Higher food costs feed ‘hidden hunger’ of poor dietary diversity
Steep food price increases see lower-income households reduce the food groups they eat, write Zaneta Kubik and Julian May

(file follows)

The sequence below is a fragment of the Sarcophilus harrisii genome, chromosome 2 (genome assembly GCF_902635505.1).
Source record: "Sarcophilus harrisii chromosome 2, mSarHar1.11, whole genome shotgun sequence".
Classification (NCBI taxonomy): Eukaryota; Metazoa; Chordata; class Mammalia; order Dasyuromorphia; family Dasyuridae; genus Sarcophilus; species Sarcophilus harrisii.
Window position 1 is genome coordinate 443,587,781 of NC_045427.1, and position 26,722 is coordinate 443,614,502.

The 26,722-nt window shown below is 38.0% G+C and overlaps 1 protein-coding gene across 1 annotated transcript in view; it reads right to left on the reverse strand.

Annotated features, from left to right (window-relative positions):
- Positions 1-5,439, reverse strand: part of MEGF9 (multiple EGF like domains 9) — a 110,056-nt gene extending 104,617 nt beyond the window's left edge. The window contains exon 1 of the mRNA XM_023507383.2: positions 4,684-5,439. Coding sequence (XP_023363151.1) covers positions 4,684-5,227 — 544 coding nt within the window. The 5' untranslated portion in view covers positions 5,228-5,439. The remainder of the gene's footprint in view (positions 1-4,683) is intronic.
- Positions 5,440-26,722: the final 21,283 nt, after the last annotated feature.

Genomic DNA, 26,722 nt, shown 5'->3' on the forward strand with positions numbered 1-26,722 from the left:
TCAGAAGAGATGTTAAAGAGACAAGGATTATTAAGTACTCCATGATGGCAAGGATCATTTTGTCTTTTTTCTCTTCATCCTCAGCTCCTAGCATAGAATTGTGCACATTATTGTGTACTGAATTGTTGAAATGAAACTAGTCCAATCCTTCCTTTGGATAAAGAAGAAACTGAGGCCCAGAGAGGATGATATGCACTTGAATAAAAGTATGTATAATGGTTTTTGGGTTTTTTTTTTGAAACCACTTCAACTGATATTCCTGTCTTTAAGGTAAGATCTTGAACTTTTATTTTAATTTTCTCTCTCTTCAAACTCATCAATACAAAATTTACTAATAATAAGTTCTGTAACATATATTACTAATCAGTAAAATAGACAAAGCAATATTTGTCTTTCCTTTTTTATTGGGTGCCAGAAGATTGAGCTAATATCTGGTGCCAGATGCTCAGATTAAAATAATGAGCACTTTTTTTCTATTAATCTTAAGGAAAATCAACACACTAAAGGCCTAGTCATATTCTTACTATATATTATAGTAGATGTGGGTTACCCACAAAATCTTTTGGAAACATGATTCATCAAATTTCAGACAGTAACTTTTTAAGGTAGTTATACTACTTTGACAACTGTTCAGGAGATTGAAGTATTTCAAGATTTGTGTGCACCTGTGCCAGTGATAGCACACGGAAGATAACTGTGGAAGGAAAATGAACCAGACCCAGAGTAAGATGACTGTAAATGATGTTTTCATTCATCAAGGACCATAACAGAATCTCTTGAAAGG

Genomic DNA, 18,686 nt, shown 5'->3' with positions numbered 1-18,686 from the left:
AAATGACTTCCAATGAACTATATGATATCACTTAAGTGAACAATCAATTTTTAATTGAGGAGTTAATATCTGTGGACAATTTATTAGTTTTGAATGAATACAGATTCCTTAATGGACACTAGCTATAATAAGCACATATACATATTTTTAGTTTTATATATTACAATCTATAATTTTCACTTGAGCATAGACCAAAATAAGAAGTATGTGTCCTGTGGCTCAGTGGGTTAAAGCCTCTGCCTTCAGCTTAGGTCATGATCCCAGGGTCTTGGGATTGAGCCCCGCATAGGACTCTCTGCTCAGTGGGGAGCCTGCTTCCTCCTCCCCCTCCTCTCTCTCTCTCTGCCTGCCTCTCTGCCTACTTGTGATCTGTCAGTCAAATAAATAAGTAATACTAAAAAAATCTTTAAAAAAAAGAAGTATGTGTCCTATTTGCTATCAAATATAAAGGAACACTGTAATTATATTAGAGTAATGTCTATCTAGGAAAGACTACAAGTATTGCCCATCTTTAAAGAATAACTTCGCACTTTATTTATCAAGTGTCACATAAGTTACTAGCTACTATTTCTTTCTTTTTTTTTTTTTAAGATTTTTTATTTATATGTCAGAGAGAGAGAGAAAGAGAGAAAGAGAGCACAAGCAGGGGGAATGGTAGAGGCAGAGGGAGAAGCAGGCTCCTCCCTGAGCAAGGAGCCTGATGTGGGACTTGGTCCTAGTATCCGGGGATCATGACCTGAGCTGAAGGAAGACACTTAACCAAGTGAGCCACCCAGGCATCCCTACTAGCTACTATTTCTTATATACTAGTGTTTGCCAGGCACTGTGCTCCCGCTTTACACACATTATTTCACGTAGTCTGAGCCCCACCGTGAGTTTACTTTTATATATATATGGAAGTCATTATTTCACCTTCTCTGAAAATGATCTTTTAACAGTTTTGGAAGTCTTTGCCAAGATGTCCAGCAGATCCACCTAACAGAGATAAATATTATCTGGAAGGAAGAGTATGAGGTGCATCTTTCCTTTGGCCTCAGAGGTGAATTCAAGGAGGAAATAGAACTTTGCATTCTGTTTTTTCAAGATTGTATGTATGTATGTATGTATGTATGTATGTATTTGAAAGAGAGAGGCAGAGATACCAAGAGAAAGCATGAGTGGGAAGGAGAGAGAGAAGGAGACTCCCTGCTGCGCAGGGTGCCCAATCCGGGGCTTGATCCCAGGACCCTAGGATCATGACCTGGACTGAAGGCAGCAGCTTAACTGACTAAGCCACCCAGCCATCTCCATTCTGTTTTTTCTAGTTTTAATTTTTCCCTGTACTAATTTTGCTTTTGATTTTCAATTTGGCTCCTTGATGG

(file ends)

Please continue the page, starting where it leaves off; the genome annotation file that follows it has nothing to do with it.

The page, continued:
Belt tightening has become common practice for South African consumers who have, again, been accosted with steep food price increases. The situation is grim for homes but a bigger threat of food insecurity is lurking in the shadows. When responding to food price increases, households adjust their consumption patterns in a number of ways by scrimping and saving. They decrease caloric intake at each meal, cut the number of meals per day, decrease the diversity of foods they consume, or substitute with less preferred foods. These temporary disruptions in access resulting from food inflation can result in nutritional damage, especially among infants and children. Although SA is considered food secure at the national level, there is substantial food insecurity at the household level. More than half of South African households experience some form of food insecurity, and one quarter of SA’s children have experienced severe malnutrition. One of the biggest challenges for South African food...